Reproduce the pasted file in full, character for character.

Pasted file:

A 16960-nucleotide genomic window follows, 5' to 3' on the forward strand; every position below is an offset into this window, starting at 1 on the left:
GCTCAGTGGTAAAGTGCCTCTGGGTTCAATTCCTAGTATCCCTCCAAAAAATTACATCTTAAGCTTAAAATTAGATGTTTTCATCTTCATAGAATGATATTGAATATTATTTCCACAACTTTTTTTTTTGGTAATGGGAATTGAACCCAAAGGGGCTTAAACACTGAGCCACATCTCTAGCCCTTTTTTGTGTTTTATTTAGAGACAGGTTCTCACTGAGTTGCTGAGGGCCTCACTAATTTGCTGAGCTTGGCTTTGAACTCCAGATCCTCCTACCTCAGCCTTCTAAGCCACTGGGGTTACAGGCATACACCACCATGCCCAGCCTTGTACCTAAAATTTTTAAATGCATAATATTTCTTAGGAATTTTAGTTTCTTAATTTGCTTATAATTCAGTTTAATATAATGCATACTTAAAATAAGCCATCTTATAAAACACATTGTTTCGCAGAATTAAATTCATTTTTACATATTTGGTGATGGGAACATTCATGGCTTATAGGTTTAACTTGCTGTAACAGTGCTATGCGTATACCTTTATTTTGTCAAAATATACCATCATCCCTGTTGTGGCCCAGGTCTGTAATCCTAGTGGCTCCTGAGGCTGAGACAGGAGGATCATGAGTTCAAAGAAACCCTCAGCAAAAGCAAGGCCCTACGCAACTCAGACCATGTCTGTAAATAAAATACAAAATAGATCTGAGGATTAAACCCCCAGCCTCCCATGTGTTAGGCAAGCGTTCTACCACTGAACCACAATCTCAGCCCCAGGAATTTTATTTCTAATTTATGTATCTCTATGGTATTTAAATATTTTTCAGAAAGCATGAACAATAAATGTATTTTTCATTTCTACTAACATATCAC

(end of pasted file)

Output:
A 16960-nucleotide genomic window follows, 5' to 3' on the forward strand; every position below is an offset into this window, starting at 1 on the left:
GCTCAGTGGTAAAGTGCCTCTGGGTTCAATTCCTAGTATCCCTCCAAAAAATTACATCTTAAGCTTAAAATTAGATGTTTTCATCTTCATAGAATGATATTGAATATTATTTCCACAACTTTTTTTTTTGGTAATGGGAATTGAACCCAAAGGGGCTTAAACACTGAGCCACATCTCTAGCCCTTTTTTGTGTTTTATTTAGAGACAGGTTCTCACTGAGTTGCTGAGGGCCTCACTAATTTGCTGAGCTTGGCTTTGAACTCCAGATCCTCCTACCTCAGCCTTCTAAGCCACTGGGGTTACAGGCATACACCACCATGCCCAGCCTTGTACCTAAAATTTTTAAATGCATAATATTTCTTAGGAATTTTAGTTTCTTAATTTGCTTATAATTCAGTTTAATATAATGCATACTTAAAATAAGCCATCTTATAAAACACATTGTTTCGCAGAATTAAATTCATTTTTACATATTTGGTGATGGGAACATTCATGGCTTATAGGTTTAACTTGCTGTAACAGTGCTATGCGTATACCTTTATTTTGTCAAAATATACCATCATCCCTGTTGTGGCCCAGGTCTGTAATCCTAGTGGCTCCTGAGGCTGAGACAGGAGGATCATGAGTTCAAAGAAACCCTCAGCAAAAGCAAGGCCCTACGCAACTCAGACCATGTCTGTAAATAAAATACAAAATAGATCTGAGGATTAAACCCCCAGCCTCCCATGTGTTAGGCAAGCGTTCTACCACTGAACCACAATCTCAGCCCCAGGAATTTTATTTCTAATTTATGTATCTCTATGGTATTTAAATATTTTTCAGAAAGCATGAACAATAAATGTATTTTTCATTTCTACTAACATATCAC